‘I’m Too Sad to Tell you,’ Ader ‘71
& a short story called
‘I’m Too Sad to Tell you about
‘I’m Too Sad to Tell you’
Bas Jan Ader, ‘In Search of the Miraculous (One Night in Los Angeles),’ 1973
Close-Up Film Centre, 7 May 2015.
I was spending General Election night in what had rapidly become my favourite hang-out in London. I cherished the teaser screenings, projections held in the café to raise funds for the new cinema. They created a tangible sense of community, the same faces every Thursday, all thrilled about the prospect of a home for experimental moving image for the first time since the LUX closed its doors in 2001. We’d shared laughter at Jan Peters’ deft, daft shorts, made once a year on his birthday, and excruciating moments of recognition during David Holzman’s Diary, watching a self-absorbed young man struggle to create a record of his own life. We’d felt the warm glow of creative friendship, too, when Louis Benassi entertained us with reminiscences of working with fellow artist Julius Ziz, and showed us two of Ziz’s films. This was what a cinema should be doing—and I wanted to be part of it.
I proposed a double bill: Bas Jan Ader’s shorts, preceded by René Daalder’s documentary Here is Always Somewhere Else, about Ader’s unresolved disappearance in 1975, lost at sea in a solo Atlantic crossing that formed part of his ‘In Search of the Miraculous’ triptych. For two hours, I didn’t think about the outside world: dystopia was suspended, if not disbelief. The tragicomic slapstick of Ader’s falls and the pure emotion in I’m Too Sad to Tell You, where Ader cried on camera for three minutes, took over. Over the latter, I read my story, ‘I’m too sad to tell you about I’m Too Sad to Tell You’—a short speculation about Ader’s attempts at revolutionise the world through expressions of grief, and still my favourite thing I’ve ever written.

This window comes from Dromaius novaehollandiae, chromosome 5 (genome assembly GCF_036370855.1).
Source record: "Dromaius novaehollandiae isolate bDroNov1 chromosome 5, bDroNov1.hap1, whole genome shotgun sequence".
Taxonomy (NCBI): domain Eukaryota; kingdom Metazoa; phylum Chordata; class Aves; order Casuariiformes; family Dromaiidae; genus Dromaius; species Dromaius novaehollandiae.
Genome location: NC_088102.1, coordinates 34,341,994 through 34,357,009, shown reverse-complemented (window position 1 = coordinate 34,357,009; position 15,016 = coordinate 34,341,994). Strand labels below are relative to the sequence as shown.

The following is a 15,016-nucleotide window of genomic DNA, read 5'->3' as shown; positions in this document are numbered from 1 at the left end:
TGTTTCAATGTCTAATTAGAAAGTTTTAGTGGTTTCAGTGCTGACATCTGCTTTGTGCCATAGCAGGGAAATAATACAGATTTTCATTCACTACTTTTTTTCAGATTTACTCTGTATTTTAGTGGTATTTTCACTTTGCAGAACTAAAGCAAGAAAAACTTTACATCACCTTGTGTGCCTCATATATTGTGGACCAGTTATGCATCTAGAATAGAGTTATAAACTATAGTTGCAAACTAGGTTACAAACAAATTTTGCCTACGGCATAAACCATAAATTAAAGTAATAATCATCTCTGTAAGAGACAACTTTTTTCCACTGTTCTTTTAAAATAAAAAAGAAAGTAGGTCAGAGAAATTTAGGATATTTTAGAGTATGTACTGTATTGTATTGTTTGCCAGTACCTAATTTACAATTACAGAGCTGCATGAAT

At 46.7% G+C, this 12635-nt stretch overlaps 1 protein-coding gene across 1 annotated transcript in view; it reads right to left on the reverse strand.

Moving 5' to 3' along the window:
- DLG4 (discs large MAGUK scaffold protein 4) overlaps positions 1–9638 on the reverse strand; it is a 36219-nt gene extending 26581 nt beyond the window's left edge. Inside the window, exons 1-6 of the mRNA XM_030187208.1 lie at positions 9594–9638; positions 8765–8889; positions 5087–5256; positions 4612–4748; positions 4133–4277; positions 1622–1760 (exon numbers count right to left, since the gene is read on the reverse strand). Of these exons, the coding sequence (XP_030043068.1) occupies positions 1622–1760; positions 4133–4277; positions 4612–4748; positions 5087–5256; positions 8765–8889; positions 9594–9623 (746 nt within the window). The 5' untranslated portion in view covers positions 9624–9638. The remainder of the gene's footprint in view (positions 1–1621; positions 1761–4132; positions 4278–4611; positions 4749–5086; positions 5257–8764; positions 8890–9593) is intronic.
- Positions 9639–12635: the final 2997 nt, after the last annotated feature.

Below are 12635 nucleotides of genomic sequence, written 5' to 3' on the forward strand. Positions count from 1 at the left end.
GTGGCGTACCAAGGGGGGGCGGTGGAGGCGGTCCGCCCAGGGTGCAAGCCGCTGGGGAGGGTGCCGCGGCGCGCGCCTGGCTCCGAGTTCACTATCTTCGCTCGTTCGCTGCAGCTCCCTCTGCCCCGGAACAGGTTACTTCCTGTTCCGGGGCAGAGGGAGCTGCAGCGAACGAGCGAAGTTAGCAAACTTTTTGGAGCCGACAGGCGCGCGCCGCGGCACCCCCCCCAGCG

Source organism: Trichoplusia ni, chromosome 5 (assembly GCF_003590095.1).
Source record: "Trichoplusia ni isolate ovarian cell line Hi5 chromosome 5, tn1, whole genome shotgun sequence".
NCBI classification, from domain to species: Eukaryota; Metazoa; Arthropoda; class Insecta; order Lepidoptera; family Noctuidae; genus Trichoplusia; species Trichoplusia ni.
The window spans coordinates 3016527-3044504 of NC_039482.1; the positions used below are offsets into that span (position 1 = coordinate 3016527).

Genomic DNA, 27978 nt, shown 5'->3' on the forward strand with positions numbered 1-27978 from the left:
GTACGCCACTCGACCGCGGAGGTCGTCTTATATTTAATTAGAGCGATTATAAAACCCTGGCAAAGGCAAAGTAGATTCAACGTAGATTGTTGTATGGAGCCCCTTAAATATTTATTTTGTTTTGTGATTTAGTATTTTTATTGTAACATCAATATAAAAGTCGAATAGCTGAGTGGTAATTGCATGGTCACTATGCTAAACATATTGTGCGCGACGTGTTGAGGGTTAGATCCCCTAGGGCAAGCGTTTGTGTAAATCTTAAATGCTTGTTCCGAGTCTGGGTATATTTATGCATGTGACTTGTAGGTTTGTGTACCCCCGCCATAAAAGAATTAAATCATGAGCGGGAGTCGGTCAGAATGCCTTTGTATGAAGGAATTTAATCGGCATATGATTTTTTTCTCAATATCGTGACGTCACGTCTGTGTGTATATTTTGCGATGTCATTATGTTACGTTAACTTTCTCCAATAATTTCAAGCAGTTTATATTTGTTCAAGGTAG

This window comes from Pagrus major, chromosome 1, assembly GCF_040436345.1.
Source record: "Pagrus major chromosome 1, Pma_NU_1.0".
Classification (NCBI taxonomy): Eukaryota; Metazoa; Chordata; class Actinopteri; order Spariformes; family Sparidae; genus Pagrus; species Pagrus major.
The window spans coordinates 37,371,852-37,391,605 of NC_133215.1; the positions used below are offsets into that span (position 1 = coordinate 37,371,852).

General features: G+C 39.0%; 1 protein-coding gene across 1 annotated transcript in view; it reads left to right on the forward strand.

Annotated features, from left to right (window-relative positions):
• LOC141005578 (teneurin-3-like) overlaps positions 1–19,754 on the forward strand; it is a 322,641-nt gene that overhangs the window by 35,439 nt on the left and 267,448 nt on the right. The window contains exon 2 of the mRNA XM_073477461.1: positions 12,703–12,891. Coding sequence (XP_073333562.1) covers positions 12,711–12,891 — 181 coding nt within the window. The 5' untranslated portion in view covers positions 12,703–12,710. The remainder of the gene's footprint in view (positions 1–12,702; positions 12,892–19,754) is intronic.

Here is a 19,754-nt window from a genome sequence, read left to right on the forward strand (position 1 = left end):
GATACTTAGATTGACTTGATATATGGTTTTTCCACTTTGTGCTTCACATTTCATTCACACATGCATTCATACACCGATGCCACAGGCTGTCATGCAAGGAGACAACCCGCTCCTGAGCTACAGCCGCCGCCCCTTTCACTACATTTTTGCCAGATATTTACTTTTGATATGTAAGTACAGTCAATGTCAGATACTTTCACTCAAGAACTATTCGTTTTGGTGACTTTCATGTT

Our evening with Ader ended, and gravity kicked in. We’d planned to confront reality head-on, staying together to watch the BBC’s election coverage on the big screen. But the cruellest blow had been delivered whilst we’d been distracted by Bas Jan, his falls and tears, his sailing into oblivion. The exit poll predicted a Conservative majority: our energy, our enthusiasm left us, and we left the cinema soon after. I went home, alone, and struggled not to weep. Two years later, Close-Up was one of my first ports of call when Theresa May’s snap election ended not in a Tory landslide but a hung parliament, and our despair had turned to jubilation. Throughout that turbulence, Close-Up had always been there for me, their company and their cinema never offering anything less than the possibility of a better world.